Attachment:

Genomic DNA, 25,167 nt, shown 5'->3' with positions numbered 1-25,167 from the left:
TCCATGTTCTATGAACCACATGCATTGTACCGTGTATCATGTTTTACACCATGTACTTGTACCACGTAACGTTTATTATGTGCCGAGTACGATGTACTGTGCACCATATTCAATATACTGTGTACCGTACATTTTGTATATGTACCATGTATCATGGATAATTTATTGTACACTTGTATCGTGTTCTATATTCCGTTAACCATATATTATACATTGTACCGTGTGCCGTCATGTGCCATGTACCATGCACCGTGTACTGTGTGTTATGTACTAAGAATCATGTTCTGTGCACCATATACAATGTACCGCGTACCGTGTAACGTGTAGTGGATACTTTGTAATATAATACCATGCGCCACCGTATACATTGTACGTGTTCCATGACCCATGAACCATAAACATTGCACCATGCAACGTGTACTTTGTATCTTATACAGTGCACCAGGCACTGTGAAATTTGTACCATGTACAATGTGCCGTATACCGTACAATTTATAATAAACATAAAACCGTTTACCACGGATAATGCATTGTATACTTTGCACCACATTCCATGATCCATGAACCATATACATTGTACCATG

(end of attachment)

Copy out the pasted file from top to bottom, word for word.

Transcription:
Genomic DNA, 25,167 nt, shown 5'->3' with positions numbered 1-25,167 from the left:
TCCATGTTCTATGAACCACATGCATTGTACCGTGTATCATGTTTTACACCATGTACTTGTACCACGTAACGTTTATTATGTGCCGAGTACGATGTACTGTGCACCATATTCAATATACTGTGTACCGTACATTTTGTATATGTACCATGTATCATGGATAATTTATTGTACACTTGTATCGTGTTCTATATTCCGTTAACCATATATTATACATTGTACCGTGTGCCGTCATGTGCCATGTACCATGCACCGTGTACTGTGTGTTATGTACTAAGAATCATGTTCTGTGCACCATATACAATGTACCGCGTACCGTGTAACGTGTAGTGGATACTTTGTAATATAATACCATGCGCCACCGTATACATTGTACGTGTTCCATGACCCATGAACCATAAACATTGCACCATGCAACGTGTACTTTGTATCTTATACAGTGCACCAGGCACTGTGAAATTTGTACCATGTACAATGTGCCGTATACCGTACAATTTATAATAAACATAAAACCGTTTACCACGGATAATGCATTGTATACTTTGCACCACATTCCATGATCCATGAACCATATACATTGTACCATG